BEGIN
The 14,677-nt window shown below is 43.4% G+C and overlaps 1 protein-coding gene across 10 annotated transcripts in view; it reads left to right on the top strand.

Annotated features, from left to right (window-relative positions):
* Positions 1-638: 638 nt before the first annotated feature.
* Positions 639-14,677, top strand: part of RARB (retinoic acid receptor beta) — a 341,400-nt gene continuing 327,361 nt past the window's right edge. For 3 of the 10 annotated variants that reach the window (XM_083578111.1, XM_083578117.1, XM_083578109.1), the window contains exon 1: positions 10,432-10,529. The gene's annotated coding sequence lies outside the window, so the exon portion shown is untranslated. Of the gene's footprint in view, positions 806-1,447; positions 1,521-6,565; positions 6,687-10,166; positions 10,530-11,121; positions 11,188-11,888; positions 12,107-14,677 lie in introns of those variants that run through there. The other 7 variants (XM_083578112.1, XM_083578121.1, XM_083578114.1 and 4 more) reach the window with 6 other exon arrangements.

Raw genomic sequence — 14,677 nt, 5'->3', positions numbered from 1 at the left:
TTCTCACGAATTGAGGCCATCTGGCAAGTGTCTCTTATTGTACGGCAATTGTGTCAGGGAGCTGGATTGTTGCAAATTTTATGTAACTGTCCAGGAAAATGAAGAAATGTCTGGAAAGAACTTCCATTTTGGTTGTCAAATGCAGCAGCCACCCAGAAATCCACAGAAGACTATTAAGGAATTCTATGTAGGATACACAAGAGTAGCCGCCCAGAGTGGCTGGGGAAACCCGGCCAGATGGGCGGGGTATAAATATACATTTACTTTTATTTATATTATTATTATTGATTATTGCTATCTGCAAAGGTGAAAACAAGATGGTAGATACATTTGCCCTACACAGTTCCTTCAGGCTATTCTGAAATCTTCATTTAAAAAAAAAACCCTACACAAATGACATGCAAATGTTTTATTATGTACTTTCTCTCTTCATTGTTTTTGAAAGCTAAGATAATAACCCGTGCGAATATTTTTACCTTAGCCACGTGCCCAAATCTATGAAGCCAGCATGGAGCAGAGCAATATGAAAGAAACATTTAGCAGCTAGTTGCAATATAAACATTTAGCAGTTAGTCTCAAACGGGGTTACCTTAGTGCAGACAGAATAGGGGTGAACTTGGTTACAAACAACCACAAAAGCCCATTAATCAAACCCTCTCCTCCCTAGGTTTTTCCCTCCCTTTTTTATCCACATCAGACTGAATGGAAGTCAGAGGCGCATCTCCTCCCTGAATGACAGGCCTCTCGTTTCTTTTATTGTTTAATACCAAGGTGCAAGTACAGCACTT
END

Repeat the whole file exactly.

The 14,677-nt window shown below is 43.4% G+C and overlaps 1 protein-coding gene across 10 annotated transcripts in view; it reads left to right on the top strand.

Annotated features, from left to right (window-relative positions):
* Positions 1-638: 638 nt before the first annotated feature.
* Positions 639-14,677, top strand: part of RARB (retinoic acid receptor beta) — a 341,400-nt gene continuing 327,361 nt past the window's right edge. For 3 of the 10 annotated variants that reach the window (XM_083578111.1, XM_083578117.1, XM_083578109.1), the window contains exon 1: positions 10,432-10,529. The gene's annotated coding sequence lies outside the window, so the exon portion shown is untranslated. Of the gene's footprint in view, positions 806-1,447; positions 1,521-6,565; positions 6,687-10,166; positions 10,530-11,121; positions 11,188-11,888; positions 12,107-14,677 lie in introns of those variants that run through there. The other 7 variants (XM_083578112.1, XM_083578121.1, XM_083578114.1 and 4 more) reach the window with 6 other exon arrangements.

Raw genomic sequence — 14,677 nt, 5'->3', positions numbered from 1 at the left:
TTCTCACGAATTGAGGCCATCTGGCAAGTGTCTCTTATTGTACGGCAATTGTGTCAGGGAGCTGGATTGTTGCAAATTTTATGTAACTGTCCAGGAAAATGAAGAAATGTCTGGAAAGAACTTCCATTTTGGTTGTCAAATGCAGCAGCCACCCAGAAATCCACAGAAGACTATTAAGGAATTCTATGTAGGATACACAAGAGTAGCCGCCCAGAGTGGCTGGGGAAACCCGGCCAGATGGGCGGGGTATAAATATACATTTACTTTTATTTATATTATTATTATTGATTATTGCTATCTGCAAAGGTGAAAACAAGATGGTAGATACATTTGCCCTACACAGTTCCTTCAGGCTATTCTGAAATCTTCATTTAAAAAAAAAACCCTACACAAATGACATGCAAATGTTTTATTATGTACTTTCTCTCTTCATTGTTTTTGAAAGCTAAGATAATAACCCGTGCGAATATTTTTACCTTAGCCACGTGCCCAAATCTATGAAGCCAGCATGGAGCAGAGCAATATGAAAGAAACATTTAGCAGCTAGTTGCAATATAAACATTTAGCAGTTAGTCTCAAACGGGGTTACCTTAGTGCAGACAGAATAGGGGTGAACTTGGTTACAAACAACCACAAAAGCCCATTAATCAAACCCTCTCCTCCCTAGGTTTTTCCCTCCCTTTTTTATCCACATCAGACTGAATGGAAGTCAGAGGCGCATCTCCTCCCTGAATGACAGGCCTCTCGTTTCTTTTATTGTTTAATACCAAGGTGCAAGTACAGCACTT